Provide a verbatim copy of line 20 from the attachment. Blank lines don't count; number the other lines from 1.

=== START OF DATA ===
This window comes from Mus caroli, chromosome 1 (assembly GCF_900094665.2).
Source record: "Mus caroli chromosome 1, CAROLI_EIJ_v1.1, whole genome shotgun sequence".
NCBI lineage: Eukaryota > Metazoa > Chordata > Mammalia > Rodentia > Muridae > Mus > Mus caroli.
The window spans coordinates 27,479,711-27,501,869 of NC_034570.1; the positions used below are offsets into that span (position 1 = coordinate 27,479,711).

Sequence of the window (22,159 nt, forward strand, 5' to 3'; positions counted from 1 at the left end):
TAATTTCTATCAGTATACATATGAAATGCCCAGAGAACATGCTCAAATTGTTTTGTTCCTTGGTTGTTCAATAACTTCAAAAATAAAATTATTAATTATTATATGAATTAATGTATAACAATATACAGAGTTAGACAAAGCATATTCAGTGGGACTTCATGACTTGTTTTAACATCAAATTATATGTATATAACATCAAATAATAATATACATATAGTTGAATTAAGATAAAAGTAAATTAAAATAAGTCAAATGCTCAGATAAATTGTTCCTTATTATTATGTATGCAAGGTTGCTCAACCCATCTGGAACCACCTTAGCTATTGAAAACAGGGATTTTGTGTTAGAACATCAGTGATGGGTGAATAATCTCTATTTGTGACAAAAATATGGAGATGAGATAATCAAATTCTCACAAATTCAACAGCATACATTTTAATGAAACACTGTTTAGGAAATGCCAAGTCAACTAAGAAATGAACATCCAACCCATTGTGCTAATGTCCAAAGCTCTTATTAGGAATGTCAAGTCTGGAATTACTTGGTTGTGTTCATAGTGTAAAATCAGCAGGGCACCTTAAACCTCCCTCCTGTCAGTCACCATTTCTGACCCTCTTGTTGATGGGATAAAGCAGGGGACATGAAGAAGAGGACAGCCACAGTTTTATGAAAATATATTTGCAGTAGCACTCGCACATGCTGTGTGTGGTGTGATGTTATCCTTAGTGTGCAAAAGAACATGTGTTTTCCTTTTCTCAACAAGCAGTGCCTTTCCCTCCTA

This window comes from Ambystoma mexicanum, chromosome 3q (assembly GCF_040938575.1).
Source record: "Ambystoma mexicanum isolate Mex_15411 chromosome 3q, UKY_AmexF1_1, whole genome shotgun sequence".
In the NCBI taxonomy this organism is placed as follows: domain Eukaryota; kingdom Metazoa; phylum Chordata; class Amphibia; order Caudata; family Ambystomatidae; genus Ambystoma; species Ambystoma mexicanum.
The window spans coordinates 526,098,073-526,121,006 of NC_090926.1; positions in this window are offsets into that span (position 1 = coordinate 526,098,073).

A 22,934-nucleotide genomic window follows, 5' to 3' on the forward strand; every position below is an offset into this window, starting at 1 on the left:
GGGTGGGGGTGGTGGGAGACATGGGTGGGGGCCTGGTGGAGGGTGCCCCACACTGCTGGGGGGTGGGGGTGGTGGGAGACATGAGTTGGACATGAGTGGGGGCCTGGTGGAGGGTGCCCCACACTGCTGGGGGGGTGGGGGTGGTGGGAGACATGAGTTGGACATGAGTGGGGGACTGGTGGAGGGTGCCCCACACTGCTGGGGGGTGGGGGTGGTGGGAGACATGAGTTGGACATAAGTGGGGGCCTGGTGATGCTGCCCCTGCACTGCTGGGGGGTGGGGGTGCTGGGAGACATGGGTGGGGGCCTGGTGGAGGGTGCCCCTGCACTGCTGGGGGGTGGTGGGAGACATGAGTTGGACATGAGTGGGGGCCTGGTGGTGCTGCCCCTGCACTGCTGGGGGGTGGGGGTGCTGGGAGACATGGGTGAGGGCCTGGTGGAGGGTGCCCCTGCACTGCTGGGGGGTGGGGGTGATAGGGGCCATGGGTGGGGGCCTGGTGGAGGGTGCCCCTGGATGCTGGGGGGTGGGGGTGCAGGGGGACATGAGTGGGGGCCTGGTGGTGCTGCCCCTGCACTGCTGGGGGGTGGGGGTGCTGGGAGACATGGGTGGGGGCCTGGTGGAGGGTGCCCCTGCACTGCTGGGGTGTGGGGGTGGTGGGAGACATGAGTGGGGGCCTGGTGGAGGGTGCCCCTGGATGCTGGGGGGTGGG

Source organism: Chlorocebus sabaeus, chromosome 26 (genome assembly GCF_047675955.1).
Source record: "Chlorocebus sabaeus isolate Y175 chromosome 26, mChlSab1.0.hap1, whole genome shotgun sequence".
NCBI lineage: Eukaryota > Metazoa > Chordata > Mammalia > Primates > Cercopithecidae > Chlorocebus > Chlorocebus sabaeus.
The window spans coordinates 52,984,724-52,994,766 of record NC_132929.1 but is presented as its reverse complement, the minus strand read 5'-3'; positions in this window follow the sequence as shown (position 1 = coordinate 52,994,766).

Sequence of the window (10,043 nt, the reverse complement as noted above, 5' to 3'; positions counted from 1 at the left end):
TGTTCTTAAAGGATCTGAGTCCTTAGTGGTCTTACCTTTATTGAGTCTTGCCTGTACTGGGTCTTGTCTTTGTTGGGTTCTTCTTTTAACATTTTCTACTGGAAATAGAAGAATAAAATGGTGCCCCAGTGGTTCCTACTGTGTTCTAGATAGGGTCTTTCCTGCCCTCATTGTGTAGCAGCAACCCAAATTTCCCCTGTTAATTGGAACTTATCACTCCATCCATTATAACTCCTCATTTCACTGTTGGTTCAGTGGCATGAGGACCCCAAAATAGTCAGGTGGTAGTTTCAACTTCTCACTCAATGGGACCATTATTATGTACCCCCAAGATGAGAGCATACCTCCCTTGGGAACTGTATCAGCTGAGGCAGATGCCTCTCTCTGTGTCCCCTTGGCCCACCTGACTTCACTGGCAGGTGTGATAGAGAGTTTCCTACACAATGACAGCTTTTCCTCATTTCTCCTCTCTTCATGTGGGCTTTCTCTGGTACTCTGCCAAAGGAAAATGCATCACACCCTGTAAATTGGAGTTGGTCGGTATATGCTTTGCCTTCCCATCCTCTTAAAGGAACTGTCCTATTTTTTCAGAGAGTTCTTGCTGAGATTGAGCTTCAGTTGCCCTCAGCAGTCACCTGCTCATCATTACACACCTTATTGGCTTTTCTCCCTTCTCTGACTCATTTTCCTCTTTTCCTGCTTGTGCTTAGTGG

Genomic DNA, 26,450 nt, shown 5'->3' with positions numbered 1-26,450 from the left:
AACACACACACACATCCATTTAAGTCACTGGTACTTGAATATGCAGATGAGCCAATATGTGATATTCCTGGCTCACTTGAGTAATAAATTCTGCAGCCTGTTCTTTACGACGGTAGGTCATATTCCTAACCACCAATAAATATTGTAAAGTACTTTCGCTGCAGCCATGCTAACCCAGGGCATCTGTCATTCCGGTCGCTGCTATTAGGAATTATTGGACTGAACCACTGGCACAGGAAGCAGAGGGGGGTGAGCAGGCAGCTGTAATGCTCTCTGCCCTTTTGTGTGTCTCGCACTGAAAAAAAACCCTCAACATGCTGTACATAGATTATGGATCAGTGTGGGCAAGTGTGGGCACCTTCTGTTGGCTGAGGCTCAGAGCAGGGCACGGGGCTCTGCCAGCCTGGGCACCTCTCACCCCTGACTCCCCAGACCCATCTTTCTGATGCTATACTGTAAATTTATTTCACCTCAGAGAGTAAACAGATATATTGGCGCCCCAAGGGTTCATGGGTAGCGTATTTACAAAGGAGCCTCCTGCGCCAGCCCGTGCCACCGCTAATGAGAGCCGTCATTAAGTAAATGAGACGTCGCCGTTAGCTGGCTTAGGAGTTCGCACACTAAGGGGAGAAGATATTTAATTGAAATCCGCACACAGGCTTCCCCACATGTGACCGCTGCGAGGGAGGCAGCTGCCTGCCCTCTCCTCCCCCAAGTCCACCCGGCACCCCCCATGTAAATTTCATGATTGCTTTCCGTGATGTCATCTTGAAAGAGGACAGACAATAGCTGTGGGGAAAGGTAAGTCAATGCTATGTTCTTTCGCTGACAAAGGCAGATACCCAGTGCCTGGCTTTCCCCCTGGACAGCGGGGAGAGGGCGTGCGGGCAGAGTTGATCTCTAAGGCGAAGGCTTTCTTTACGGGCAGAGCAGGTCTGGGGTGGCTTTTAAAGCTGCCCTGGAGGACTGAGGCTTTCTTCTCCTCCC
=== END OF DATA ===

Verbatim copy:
AACACACACACACATCCATTTAAGTCACTGGTACTTGAATATGCAGATGAGCCAATATGTGATATTCCTGGCTCACTTGAGTAATAAATTCTGCAGCCTGTTCTTTACGACGGTAGGTCATATTCCTAACCACCAATAAATATTGTAAAGTACTTTCGCTGCAGCCATGCTAACCCAGGGCATCTGTCATTCCGGTCGCTGCTATTAGGAATTATTGGACTGAACCACTGGCACAGGAAGCAGAGGGGGGTGAGCAGGCAGCTGTAATGCTCTCTGCCCTTTTGTGTGTCTCGCACTGAAAAAAAACCCTCAACATGCTGTACATAGATTATGGATCAGTGTGGGCAAGTGTGGGCACCTTCTGTTGGCTGAGGCTCAGAGCAGGGCACGGGGCTCTGCCAGCCTGGGCACCTCTCACCCCTGACTCCCCAGACCCATCTTTCTGATGCTATACTGTAAATTTATTTCACCTCAGAGAGTAAACAGATATATTGGCGCCCCAAGGGTTCATGGGTAGCGTATTTACAAAGGAGCCTCCTGCGCCAGCCCGTGCCACCGCTAATGAGAGCCGTCATTAAGTAAATGAGACGTCGCCGTTAGCTGGCTTAGGAGTTCGCACACTAAGGGGAGAAGATATTTAATTGAAATCCGCACACAGGCTTCCCCACATGTGACCGCTGCGAGGGAGGCAGCTGCCTGCCCTCTCCTCCCCCAAGTCCACCCGGCACCCCCCATGTAAATTTCATGATTGCTTTCCGTGATGTCATCTTGAAAGAGGACAGACAATAGCTGTGGGGAAAGGTAAGTCAATGCTATGTTCTTTCGCTGACAAAGGCAGATACCCAGTGCCTGGCTTTCCCCCTGGACAGCGGGGAGAGGGCGTGCGGGCAGAGTTGATCTCTAAGGCGAAGGCTTTCTTTACGGGCAGAGCAGGTCTGGGGTGGCTTTTAAAGCTGCCCTGGAGGACTGAGGCTTTCTTCTCCTCCC